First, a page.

35 galettes
25 minutes prep, 18- 20 minutes cooking, About 45 minutes total
Mothers keep plenty of these lightly sweetened galettes on hand for between-meal treats. For variation, they shape the dough into rings. The use of a pasta machine greatly facilitates the task of rolling the dough to a uniform thickness. Substitute cumin seed for anise, if you prefer.

  • 2 1/3 cups all-purpose flour, plus additional for dusting
  • 1 teaspoon baking powder
  • 1 teaspoon salt
  • 1 tablespoon aniseeds, toasted
  • 1 tablespoon sesame seeds, toasted
  • 1/3 cup plus 1 tablespoon sugar
  • 1/4 cup vegetable oil
  • 1 egg, lightly beaten
  • 1/2 cup warm water

Preheat oven to 350°F.

In a bowl, combine the flour, baking powder, salt, aniseeds, and sesame seeds.

In a large bowl, using an electric mixer on medium speed, combine the sugar, oil, and egg. Beat until blended and pale yellow. Fold in the flour mixture and add the water in increments, mixing to make a soft dough.

Transfer the dough to a lightly floured work surface and knead for 2 or 3 minutes. Divide the dough into 3 equal portions.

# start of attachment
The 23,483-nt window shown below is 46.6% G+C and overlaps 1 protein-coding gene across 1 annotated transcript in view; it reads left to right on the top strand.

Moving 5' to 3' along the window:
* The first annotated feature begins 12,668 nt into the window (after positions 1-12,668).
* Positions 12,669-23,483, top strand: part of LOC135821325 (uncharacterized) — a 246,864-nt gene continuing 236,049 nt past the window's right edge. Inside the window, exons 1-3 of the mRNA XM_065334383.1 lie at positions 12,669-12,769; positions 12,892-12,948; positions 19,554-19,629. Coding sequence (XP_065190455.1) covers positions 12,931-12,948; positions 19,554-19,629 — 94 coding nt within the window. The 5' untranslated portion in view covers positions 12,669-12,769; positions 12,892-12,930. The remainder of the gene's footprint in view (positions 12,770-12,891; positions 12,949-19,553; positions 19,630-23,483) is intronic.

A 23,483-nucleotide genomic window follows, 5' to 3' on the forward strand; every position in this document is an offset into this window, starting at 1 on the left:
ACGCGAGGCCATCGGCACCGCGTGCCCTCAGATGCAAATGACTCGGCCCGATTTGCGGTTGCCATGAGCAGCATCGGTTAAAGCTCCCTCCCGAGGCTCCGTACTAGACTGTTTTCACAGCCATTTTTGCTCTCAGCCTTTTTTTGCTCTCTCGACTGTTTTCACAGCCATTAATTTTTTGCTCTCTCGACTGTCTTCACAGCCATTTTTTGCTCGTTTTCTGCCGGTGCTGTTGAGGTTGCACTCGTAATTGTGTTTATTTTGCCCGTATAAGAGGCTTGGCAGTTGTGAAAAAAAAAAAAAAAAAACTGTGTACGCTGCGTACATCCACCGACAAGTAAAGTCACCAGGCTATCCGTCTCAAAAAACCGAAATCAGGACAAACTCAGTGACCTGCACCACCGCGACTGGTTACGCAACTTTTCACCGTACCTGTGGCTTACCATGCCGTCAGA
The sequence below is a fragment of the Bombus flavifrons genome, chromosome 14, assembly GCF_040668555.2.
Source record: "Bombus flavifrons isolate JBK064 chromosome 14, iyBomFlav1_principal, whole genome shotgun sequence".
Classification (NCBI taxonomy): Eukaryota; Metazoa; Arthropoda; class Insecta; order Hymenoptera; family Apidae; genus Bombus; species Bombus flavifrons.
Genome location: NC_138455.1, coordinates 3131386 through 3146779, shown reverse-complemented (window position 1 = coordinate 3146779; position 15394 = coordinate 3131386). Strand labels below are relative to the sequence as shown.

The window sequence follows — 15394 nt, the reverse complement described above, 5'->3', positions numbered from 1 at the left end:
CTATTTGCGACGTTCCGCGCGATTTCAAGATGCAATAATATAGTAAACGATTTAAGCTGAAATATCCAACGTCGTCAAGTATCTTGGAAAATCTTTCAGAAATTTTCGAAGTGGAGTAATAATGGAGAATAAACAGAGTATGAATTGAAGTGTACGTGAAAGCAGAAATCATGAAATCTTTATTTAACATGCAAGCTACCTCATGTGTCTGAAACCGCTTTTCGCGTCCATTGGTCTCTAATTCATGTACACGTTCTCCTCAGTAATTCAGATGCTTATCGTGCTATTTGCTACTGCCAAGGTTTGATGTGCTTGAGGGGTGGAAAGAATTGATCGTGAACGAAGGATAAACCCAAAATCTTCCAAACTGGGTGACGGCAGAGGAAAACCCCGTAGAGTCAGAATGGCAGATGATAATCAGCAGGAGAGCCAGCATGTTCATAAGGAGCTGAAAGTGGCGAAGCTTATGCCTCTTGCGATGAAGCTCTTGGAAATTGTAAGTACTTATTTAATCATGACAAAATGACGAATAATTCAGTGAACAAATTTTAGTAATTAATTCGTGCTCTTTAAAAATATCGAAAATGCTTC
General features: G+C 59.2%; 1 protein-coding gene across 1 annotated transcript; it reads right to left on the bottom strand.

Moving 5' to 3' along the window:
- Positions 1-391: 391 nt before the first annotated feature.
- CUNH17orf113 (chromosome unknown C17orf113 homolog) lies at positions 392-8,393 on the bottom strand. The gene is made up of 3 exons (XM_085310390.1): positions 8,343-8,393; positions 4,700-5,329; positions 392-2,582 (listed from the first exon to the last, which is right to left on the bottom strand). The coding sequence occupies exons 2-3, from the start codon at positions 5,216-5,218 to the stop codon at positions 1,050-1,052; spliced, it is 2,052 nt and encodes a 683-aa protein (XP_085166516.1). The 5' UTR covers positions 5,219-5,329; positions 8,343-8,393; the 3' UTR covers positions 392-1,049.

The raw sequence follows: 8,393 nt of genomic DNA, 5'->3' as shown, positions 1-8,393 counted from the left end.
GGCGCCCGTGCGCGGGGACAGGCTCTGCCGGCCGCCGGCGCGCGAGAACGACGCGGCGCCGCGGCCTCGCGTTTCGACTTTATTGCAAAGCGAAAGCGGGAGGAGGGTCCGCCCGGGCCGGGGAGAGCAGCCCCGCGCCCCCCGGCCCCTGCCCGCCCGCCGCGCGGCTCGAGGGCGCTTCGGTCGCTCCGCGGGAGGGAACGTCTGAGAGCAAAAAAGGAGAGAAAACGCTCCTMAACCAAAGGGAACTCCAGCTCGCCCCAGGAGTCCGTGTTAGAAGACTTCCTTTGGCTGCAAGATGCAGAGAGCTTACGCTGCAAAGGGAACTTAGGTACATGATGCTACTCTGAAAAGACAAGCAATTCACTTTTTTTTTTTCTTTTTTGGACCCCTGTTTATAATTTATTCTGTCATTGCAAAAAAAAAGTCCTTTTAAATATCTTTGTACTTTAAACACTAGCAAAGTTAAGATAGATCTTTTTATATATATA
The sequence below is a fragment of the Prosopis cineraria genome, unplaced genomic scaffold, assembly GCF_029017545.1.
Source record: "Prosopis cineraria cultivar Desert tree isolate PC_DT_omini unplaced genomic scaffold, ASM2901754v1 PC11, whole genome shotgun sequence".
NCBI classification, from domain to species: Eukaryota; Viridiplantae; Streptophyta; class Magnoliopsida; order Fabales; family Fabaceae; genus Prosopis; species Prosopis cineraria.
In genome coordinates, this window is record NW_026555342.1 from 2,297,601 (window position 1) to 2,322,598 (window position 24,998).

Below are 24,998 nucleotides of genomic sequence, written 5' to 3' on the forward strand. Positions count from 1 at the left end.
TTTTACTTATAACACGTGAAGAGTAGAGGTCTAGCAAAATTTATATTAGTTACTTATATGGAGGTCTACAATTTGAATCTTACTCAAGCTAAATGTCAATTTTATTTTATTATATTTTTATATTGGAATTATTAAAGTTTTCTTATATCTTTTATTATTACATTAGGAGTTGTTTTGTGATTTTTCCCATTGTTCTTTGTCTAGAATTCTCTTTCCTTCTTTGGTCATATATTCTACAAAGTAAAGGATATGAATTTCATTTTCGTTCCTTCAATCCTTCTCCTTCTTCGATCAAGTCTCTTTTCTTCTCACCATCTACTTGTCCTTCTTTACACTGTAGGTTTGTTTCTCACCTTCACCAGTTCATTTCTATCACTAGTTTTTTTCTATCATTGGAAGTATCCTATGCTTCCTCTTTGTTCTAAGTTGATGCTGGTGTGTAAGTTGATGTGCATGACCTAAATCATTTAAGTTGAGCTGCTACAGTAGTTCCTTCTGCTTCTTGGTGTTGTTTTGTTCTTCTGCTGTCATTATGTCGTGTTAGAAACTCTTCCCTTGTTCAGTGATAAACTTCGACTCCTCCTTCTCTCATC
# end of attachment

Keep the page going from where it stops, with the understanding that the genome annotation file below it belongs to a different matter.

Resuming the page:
If using a pasta machine, set the smooth lasagna roller to its widest opening. Pass 1 portion of the dough through the rollers. Dust the strip of dough lightly with flour. Fold it over three times and roll it through the pasta machine again. Repeat the folding and rolling process two more times. The dough should be about 3/16-inch thick. Repeat with the remaining 2 portions of dough. Transfer the sheets to a lightly floured work surface.

If rolling by hand, lightly flour the work surface and roll 1 portion of the dough out to a 9 by 9-inch square. Repeat with the 2 remaining portions of dough. Cut each square into 2 equal rectangles.

Using a pastry crimper, cut each strip into 4 1/2 by 1 1/2-inch rectangles. With the tines of a fork, make holes down the length of each galette. Transfer to a non-stick baking sheet.

Bake until the galettes turn a light gold, 18 to 20 minutes. Cool on a rack. Store in a tightly sealed container for up to 1 week.

Adapted from The Scent of Orange Blossoms: Sephardic Cuisine from Morocco by Kitty Morse and Danielle Mamane (Ten Speed Press, 2001). Copyright 2001 by Kitty Morse and Danielle Mamane.